This week’s parsha finds the Israelites in the desert being instructed to build the mishkan, along with all of the required gathering of gold, silver, acacia wood… the list goes on. Most of the parsha consists of directions for where things are to go, what they should be made of, and what they will be used for once the work is complete. The plans are meticulous, and the materials to be used spare no expense.
At this point in our story, we’re not so far removed from slavery in Egypt, so it may be an uncomfortable idea that we’re already being given instructions to build things at the behest of a new authority, but the positioning of this parsha is important here. The Isrealites have just finished building the golden calf, and been punished for doing so, but here God clearly sees that they were building something physical because they felt that something was missing. Even after witnessing a miracle, it’s hard to believe in something we can’t see. To build, is a way to “inscribe our faith” on the physical world. The building directions in this week’s parsha, give the people an outlet for their productive energy and a tangible way to express their faith that will ultimately benefit the community. In this way, despite the exacting demands in place for the mishkan, the work brings the community together as a people.
The materials required for the building of the mishkan are unlikely to be found in their desert surroundings, so the community must pool together what they have materially as well as their labour in order to complete this colossal endeavour. Having left Egypt in a hurry and camped out at Sinai waiting for the commandments, the people are no doubt scattered, tired, and feeling the strain of their sudden flight. They’re refugees from a people systematically removed from a shared identity, and they have yet to rediscover the cultural and material wealth that they have as a community. By asking them to pool what few belongings of value they may have as individuals, the building of the mishkan gives not only a tangible representation of their faith, but also of the wealth that they share as a people. It takes an entire people to raise a mishkan.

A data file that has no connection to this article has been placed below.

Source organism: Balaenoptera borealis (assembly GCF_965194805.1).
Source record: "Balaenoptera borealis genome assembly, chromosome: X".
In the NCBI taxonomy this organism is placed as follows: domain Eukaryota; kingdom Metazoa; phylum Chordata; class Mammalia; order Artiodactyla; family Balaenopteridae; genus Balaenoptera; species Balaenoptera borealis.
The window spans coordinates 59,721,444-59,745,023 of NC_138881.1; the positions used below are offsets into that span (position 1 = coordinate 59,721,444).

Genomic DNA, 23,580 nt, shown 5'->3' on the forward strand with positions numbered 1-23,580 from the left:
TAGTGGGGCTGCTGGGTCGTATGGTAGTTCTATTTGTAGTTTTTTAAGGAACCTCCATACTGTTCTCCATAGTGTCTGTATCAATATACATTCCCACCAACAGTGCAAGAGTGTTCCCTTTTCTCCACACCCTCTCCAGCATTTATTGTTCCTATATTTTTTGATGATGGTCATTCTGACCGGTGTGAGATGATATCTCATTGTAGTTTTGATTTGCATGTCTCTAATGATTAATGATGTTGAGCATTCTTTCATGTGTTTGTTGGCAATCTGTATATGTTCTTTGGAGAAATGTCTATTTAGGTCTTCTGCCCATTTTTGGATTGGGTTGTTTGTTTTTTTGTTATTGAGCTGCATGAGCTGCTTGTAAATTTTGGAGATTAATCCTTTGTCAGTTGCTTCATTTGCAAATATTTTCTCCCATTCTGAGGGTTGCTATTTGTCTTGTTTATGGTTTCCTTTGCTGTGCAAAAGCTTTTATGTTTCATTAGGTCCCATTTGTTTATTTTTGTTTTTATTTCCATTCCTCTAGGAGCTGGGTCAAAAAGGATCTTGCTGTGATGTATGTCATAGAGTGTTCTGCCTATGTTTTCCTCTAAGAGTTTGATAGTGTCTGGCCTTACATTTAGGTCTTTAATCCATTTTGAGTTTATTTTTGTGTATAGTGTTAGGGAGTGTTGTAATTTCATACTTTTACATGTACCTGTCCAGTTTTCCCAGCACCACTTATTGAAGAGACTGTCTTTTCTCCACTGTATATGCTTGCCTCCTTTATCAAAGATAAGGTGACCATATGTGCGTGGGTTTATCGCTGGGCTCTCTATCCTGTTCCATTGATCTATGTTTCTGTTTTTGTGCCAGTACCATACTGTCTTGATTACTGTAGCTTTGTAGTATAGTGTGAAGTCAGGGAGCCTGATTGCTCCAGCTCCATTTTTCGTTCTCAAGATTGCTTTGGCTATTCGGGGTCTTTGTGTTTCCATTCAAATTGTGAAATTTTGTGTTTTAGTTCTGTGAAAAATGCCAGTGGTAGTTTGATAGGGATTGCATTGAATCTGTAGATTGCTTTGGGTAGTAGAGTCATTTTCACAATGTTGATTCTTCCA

The golden calf was an empty symbol, it was a literal ‘scapegoat’ for them to relinquish their responsibility and control. It had no purpose aside from to be worshipped and so acted as an idol, the building of which demeaned the people who did so. It has that in common with the building forced on the Israelites as slaves in Egypt, when they weren’t allowed to be a cohesive people, and their work was intended to strip them of any identity they held.
The Mishkan is the opposite; once built it will act as a community hub in and around which people will practise worship as a routine, a habit, and a way of life. The parashah sums up this distinction clearly in Exodus 25:8, when God tells his people “וְעָ֥שׂוּ לִ֖י מִקְדָּ֑שׁ וְשָֽׁכַנְתִּ֖י בְּתוֹכָֽם” a line often translated as “build me a sanctuary and I will dwell among you” but the word “בְּתוֹכָֽם” can equally be translated as within rather than among. I like to read this line as describing how the work of building the mishkan, as a community, will unite the Jewish people and make God a part of each individual as well as a part of the community. The work of the mishkan is distinct from the work done in slavery because it is holy work, elevating work, and the kind of work that brings God among the people.
This distinction between demeaning work and elevating work is one I think about often outside of Torah study, especially with midterms season upon us. I spend a lot of hours studying for exams, and there are certainly days where it feels more like forced labour than work towards a meaningful goal, but it helps me to remember the “why”. For me, that’s the hope of being able to make meaningful change in the world, and understanding the beauty that exists in the structure of the universe on a larger scale, that’s what draws me to physics. It’s not about an exam grade, it’s about my awe at the wonder of what’s out there, and my belief in the communities I work in to find meaning and answers together. At some level, that’s not so different from religious faith, which may explain why there are so many Jewish physicists.
Ultimately, the nature of work and its virtues and detriments comes down to whether it’s in service to meaningful values or dead ends. Parashat Terumah asks us to direct our work so that we can be sure that we’re building a mishkan instead of a golden calf.
Student, Queen’s Hillel